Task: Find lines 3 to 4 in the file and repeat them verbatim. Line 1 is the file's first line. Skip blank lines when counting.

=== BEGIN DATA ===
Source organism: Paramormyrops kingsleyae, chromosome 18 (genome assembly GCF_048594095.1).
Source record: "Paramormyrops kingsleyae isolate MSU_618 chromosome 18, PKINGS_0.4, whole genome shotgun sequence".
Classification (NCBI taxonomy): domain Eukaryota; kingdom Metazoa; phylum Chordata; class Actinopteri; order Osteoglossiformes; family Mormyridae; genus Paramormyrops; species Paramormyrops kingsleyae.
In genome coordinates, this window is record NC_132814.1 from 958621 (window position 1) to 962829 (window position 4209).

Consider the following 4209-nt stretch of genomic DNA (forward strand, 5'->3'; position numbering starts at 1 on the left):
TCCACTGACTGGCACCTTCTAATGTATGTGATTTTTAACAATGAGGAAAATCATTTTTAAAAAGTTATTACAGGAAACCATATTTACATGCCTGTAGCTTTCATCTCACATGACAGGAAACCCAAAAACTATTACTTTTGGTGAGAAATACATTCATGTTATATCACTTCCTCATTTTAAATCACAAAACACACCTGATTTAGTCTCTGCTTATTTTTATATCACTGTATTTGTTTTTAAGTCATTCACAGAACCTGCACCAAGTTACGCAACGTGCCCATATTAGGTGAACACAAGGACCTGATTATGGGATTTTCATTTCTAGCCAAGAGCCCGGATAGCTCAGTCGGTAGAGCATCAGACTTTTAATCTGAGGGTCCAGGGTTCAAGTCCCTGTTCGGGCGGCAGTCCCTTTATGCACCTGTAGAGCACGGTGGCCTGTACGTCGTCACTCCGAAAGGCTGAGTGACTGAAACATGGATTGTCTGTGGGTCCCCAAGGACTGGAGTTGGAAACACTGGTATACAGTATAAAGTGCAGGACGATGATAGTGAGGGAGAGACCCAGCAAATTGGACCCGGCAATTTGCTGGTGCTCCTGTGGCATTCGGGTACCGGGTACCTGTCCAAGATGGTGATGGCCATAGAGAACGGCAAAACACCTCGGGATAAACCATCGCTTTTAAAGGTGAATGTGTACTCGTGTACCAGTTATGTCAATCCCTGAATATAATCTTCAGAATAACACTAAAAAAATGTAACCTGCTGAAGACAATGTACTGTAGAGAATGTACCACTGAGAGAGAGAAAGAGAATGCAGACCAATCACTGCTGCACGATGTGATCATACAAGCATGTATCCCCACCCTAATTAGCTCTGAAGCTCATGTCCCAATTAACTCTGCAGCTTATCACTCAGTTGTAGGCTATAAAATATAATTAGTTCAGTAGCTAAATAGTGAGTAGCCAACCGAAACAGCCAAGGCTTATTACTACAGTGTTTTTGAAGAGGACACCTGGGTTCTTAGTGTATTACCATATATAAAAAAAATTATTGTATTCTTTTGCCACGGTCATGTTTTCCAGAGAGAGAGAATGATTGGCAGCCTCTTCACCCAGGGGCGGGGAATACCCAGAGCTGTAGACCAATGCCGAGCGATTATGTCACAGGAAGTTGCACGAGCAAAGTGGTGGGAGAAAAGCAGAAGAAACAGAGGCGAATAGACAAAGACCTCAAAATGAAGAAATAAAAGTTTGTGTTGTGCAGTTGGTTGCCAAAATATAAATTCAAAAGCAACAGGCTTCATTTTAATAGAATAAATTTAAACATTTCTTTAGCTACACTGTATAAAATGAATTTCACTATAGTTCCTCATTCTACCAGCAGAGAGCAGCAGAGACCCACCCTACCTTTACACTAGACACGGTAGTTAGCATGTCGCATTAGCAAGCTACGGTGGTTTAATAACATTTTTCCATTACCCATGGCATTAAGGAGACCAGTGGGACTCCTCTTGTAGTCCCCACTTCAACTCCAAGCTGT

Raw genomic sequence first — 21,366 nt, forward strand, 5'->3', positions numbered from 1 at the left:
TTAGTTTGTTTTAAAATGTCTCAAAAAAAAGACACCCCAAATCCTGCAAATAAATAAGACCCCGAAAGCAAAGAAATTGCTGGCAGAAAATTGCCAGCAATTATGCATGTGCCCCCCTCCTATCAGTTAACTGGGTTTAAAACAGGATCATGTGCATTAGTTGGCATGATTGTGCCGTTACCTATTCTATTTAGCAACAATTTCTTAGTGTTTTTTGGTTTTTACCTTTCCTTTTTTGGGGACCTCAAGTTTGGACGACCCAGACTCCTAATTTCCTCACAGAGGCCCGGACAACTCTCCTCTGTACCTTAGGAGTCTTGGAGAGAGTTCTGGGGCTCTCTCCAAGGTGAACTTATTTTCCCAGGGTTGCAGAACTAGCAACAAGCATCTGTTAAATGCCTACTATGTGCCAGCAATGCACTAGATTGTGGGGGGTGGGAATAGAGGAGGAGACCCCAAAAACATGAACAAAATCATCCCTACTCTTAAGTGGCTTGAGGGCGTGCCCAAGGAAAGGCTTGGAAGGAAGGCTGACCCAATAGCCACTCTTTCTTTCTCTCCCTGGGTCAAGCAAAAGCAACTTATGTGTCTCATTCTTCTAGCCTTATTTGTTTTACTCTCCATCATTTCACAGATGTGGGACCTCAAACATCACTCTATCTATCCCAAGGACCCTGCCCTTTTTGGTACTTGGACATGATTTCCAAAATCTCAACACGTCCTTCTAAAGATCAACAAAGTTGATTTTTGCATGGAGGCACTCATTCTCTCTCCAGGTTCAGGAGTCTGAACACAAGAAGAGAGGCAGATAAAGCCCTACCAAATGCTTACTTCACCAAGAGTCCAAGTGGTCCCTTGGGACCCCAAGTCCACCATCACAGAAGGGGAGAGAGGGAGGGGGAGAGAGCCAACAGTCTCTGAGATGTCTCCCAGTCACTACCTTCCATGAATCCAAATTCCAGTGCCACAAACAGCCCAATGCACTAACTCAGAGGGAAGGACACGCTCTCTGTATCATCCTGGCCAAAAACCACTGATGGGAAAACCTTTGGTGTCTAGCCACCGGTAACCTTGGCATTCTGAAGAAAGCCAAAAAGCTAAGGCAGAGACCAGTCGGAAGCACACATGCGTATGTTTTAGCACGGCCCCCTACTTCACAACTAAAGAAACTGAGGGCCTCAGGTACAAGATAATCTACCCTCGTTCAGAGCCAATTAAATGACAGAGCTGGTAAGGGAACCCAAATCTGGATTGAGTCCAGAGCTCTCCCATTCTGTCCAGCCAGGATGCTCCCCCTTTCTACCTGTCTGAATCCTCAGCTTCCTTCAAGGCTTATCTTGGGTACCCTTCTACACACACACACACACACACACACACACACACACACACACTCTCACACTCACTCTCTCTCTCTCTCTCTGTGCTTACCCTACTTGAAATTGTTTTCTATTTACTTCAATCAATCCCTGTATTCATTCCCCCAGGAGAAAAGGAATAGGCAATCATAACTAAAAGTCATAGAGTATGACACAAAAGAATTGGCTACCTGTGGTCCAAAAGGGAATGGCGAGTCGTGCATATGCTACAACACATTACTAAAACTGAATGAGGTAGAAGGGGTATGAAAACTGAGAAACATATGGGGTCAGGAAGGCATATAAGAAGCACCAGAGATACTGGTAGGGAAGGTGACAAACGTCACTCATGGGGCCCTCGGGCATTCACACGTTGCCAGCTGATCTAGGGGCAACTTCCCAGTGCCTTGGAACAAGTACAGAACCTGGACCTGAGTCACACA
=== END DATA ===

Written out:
Classification (NCBI taxonomy): domain Eukaryota; kingdom Metazoa; phylum Chordata; class Actinopteri; order Osteoglossiformes; family Mormyridae; genus Paramormyrops; species Paramormyrops kingsleyae.
In genome coordinates, this window is record NC_132814.1 from 958621 (window position 1) to 962829 (window position 4209).